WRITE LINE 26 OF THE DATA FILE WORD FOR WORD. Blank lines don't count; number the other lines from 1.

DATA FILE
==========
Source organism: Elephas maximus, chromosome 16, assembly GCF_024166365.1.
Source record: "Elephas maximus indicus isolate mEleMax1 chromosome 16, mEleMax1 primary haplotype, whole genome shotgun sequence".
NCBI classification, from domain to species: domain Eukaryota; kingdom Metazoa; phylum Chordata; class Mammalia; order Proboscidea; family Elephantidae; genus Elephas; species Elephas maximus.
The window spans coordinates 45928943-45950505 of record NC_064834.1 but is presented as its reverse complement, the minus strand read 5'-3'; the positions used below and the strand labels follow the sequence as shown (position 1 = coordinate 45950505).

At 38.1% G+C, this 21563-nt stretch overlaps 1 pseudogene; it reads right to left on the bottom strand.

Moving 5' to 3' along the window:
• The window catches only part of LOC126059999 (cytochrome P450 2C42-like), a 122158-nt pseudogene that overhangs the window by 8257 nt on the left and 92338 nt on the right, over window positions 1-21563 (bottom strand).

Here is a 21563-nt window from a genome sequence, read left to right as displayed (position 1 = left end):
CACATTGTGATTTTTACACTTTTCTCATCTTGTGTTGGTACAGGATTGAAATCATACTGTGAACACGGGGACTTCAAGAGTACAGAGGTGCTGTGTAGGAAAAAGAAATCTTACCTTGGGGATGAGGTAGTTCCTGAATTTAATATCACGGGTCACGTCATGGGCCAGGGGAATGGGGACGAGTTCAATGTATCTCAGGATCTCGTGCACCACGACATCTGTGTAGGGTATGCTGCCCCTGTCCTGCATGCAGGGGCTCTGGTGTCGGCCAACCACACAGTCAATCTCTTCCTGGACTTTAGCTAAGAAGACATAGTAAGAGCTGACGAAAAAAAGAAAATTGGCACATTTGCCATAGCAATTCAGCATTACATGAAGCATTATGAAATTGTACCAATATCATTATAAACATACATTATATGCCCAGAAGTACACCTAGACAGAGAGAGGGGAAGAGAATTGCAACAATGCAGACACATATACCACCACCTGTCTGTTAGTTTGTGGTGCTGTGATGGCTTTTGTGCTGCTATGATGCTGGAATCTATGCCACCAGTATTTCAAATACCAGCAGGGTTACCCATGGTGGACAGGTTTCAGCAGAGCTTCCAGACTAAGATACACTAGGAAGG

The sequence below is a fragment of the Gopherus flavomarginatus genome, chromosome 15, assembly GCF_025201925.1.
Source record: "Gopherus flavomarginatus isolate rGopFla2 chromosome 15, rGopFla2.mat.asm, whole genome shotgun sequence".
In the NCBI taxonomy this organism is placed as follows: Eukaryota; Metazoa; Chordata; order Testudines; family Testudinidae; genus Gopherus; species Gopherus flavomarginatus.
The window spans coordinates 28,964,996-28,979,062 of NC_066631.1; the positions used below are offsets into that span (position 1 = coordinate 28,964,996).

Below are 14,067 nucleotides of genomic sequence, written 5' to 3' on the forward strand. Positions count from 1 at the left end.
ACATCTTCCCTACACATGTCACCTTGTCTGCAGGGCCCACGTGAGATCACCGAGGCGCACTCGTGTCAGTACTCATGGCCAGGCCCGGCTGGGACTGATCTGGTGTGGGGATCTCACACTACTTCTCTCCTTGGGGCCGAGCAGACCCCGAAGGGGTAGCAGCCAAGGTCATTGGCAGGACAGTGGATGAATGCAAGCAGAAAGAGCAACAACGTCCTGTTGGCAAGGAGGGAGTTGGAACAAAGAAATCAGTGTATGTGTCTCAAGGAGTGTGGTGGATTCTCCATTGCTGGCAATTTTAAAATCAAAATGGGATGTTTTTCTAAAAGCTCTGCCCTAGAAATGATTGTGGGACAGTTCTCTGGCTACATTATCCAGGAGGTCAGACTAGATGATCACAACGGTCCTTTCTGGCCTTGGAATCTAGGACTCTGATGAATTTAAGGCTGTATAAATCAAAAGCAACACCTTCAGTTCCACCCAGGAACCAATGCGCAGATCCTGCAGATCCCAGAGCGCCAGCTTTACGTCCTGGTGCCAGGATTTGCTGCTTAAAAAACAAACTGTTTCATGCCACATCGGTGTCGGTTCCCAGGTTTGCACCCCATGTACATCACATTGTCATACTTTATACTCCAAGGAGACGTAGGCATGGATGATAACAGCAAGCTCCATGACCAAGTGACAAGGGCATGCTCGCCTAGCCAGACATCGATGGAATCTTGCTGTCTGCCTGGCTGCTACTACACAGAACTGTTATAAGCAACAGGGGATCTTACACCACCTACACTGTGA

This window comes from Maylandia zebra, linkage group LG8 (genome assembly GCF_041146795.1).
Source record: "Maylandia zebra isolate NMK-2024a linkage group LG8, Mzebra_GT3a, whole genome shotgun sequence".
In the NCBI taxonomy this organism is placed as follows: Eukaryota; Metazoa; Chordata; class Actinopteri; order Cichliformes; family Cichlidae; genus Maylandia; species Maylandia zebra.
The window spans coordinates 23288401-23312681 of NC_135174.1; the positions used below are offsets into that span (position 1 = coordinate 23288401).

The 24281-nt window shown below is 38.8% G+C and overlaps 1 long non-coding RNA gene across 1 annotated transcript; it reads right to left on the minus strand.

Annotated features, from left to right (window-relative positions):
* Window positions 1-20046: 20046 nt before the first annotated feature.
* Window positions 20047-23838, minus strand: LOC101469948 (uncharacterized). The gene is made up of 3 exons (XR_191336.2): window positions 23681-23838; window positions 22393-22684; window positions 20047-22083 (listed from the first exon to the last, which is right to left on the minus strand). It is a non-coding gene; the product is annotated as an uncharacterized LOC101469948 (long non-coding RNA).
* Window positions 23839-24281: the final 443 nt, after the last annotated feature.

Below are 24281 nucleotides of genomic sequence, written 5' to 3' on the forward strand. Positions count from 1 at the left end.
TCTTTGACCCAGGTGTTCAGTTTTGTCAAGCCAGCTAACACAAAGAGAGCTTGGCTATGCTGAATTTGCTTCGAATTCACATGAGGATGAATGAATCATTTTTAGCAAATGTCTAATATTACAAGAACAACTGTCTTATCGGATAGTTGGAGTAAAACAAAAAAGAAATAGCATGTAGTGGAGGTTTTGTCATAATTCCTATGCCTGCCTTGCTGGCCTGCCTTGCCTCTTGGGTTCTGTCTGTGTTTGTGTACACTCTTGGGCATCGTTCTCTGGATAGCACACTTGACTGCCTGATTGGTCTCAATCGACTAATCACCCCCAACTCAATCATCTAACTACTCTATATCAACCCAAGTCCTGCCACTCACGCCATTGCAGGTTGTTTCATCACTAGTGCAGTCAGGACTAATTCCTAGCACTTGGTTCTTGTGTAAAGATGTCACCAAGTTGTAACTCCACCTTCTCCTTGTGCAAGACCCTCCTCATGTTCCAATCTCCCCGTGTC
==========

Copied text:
TCTTTGACCCAGGTGTTCAGTTTTGTCAAGCCAGCTAACACAAAGAGAGCTTGGCTATGCTGAATTTGCTTCGAATTCACATGAGGATGAATGAATCATTTTTAGCAAATGTCTAATATTACAAGAACAACTGTCTTATCGGATAGTTGGAGTAAAACAAAAAAGAAATAGCATGTAGTGGAGGTTTTGTCATAATTCCTATGCCTGCCTTGCTGGCCTGCCTTGCCTCTTGGGTTCTGTCTGTGTTTGTGTACACTCTTGGGCATCGTTCTCTGGATAGCACACTTGACTGCCTGATTGGTCTCAATCGACTAATCACCCCCAACTCAATCATCTAACTACTCTATATCAACCCAAGTCCTGCCACTCACGCCATTGCAGGTTGTTTCATCACTAGTGCAGTCAGGACTAATTCCTAGCACTTGGTTCTTGTGTAAAGATGTCACCAAGTTGTAACTCCACCTTCTCCTTGTGCAAGACCCTCCTCATGTTCCAATCTCCCCGTGTC